Here's a recipe for you, courtesy of Passion of the Weiss music blogger and regular L.A. Times contributor Jeff Weiss: Start with Rainbow Arabia's keytars and M.I.A.-like yelped directives to “Let them dance!” (plus their appropriation of Banksy's crayon bullets on their videos), enough to snake-charm hipsters and hippies alike. Add South African artist Spoek Mathambo's version of Kwaito (South Africa's answer to house music), whose sometimes sparse, sometimes clamoring — but always backbreaking — beats will have hip-hop heads crawling out as well.

To “assuage the beat-inclined,” add Matthewdavid to the lineup. “He's kind of a digger,” Weiss says. “like the guys in Portland's Mississippi Records, going from old funk to Appalachia folk.”

Weiss, who is throwing this eclectic show at the Echoplex, is talking so animatedly on his cell phone while he drives that he can plead “rapping along with the radio” if he gets caught.

“Rap” is the right word: His blog is mostly a rapper trainspotter's delight. Even so, the show he's put together is a pinch of this, a pinch of that, reflecting his rapid-fire, ADD aesthetic voracity.

“With iPod shuffle,” he theorizes, “people don't listen to entire albums much; they listen to jazz, then rap, then funk. There's no correlation, it just is as it comes. Instead of 14 rappers in a row, I'd rather see two rappers, then a funk group, then some Low End electronic beat thing.”

The night also doubles as Rainbow Arabia's record release party.

In other words: Don't categorize it, just go.

Passion of the Weiss Presents Rainbow Arabia, Spoek Mathambo and Matthewdavid, Fri., March 25, at 8:30 p.m. at the Echoplex. 18 and older.


Breaking through as an R&B singer without first singing hooks on a ton of rappers' singles is difficult. Breaking through with a slow song is almost impossible. But Melanie Fiona not only did just that with 2009's “It Kills Me,” she also was nominated for a Grammy.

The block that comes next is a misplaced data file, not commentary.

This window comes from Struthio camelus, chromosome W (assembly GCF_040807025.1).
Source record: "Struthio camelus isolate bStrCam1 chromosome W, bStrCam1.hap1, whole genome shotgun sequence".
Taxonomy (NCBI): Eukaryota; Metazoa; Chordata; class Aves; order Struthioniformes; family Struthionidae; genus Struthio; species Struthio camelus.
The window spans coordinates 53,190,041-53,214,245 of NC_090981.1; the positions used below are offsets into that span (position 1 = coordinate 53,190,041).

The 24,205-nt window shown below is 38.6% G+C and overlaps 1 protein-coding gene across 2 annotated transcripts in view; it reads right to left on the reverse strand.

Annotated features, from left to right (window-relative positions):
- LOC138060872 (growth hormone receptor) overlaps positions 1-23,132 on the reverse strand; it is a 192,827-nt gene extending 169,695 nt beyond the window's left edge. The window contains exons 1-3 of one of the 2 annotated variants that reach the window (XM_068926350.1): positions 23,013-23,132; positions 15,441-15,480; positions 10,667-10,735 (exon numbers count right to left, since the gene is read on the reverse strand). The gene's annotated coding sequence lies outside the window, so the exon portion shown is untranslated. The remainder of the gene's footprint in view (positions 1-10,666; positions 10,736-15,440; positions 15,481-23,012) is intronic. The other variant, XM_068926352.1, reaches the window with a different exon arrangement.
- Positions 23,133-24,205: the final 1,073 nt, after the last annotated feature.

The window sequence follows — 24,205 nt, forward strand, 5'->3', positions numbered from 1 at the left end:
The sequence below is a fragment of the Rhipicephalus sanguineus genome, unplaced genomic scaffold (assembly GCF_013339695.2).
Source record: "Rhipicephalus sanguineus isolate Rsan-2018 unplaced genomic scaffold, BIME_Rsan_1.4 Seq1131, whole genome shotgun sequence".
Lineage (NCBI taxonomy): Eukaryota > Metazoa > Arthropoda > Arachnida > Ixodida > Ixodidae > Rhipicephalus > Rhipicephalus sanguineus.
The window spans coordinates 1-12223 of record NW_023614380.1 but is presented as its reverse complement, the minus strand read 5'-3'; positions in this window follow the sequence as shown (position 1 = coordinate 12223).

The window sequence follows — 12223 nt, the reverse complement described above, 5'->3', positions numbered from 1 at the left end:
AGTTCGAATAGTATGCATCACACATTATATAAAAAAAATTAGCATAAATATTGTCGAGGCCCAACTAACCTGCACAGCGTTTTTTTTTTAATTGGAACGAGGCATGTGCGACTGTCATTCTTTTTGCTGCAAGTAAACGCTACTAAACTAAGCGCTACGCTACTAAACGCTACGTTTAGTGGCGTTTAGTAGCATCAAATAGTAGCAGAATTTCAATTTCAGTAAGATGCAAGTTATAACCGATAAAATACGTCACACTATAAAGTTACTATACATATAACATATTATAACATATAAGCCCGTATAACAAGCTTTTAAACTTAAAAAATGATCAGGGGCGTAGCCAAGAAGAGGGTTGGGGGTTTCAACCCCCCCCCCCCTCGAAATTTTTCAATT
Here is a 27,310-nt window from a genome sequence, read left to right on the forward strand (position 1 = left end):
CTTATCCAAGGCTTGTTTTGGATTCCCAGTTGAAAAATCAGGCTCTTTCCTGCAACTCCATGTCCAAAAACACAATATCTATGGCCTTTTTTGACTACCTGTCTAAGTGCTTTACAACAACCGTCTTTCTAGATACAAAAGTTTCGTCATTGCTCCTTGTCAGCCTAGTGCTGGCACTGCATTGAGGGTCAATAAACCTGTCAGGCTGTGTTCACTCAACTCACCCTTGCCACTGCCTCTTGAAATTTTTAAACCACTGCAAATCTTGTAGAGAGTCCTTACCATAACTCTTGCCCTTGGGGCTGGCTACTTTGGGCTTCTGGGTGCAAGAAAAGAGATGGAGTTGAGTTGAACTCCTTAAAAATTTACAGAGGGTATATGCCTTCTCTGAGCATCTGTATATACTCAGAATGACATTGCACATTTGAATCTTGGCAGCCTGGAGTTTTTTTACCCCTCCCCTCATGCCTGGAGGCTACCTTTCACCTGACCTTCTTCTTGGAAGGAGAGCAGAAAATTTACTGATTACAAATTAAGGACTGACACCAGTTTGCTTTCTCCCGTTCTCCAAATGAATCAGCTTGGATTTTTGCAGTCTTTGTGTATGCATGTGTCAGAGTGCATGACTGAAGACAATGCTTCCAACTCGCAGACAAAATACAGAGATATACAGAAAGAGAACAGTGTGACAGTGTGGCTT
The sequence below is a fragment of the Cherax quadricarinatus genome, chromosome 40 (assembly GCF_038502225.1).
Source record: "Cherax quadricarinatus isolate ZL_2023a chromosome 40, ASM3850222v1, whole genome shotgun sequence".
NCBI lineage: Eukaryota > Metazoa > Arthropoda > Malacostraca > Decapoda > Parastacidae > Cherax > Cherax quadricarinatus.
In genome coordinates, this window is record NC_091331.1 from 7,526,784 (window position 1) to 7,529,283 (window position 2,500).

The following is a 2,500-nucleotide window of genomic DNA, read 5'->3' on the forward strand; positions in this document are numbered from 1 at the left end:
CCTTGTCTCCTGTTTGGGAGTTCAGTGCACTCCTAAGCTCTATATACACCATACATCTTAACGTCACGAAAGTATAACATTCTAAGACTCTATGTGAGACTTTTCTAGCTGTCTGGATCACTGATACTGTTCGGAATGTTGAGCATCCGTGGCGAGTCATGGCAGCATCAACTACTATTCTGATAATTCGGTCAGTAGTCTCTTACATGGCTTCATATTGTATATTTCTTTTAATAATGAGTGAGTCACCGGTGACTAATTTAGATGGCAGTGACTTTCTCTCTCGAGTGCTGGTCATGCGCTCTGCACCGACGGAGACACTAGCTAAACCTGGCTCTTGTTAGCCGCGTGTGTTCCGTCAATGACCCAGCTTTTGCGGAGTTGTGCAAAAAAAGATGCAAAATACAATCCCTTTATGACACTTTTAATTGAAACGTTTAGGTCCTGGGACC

While “It Kills Me” is about a woman whose love won't let her leave her cheating man, “Gone and Never Coming Back,” the first single from sophomore album The MF Life, finds her lover leaving.

We asked the lyrically lovelorn Fiona to make us a breakup mixtape:

“The first song will definitely be 'Gone' by Esthero. Not only is she one of the most creative artists, but her songs also always have a way to make me feel good. I'd add my own 'It Kills Me'; it's such an intense song, and that's what breaking up is about, emotions running high. Then I'd go with 'Giving Up' by Donny Hathaway because it is an amazingly soulful song. When I want to just dance, rock out and forget about it all, I'll listen to 'You Oughta Know' by Alanis Morissette, and of course I'd have a classic — 'Making Love Out of Nothing at All' by Air Supply.

Melanie Fiona performs Sat., March 26, 8 p.m., at El Rey Theatre. All ages.


All Tiny Creatures is Krautrock- inflected indie music from Wisconsin, masterminded by Thomas Wincek (member of Collection of Colonies of Bees and Volcano Choir, and the guy behind Emotional Joystick), and featuring Bon Iver's Justin Vernon. Their new album, Harbors, features art and design by Portland's Aaron Draplin (yup, two weeks ago we featured Portland's Sohale Kevin Darouian — something in the water up there, maybe). Draplin's design is as American as a vintage motel sign, and it takes the clear lines of corporate communication and turns them into something beautiful and new. Go to YouTube and check out his hilarious rant “Why America Is Fucked,” which prompts the question: “Is crappy design a symptom or a cause of cultural decline?”

Mommy, What's a Wheedle?

Light in the Attic is one of those reissue labels (like the Numero Group or the Sun City Girls' Sublime Frequencies) that keep the flame for amazing, neglected sounds of the past. Light in the Attic started in Seattle, but it now has an L.A. operation and is diversifying into DVD and soundtrack releases.

The label has just released the 2009 documentary Wheedle's Groove on DVD, a pet project that epitomizes the spirit of Light in the Attic. It all started when Seattle crate digger DJ Supreme contacted them about releasing a compilation of local soul and funk from the '60s and '70s. The resulting comp was named after the Wheedle (a much-derided dorky mascot for Seattle's SuperSonics between 1978 and 1985), and its release party in 2004 resulted in some of the musicians on those records forming an eponymous band.

The documentary charts the entire process of rediscovery and features a comprehensive who's who of Seattle music, from Sir Mix-A-Lot and Quincy Jones to Soundgarden, and even Seattle's most successful jazzman ever: Kenny G (does the “G” stand for “Groovy”?).

LA Weekly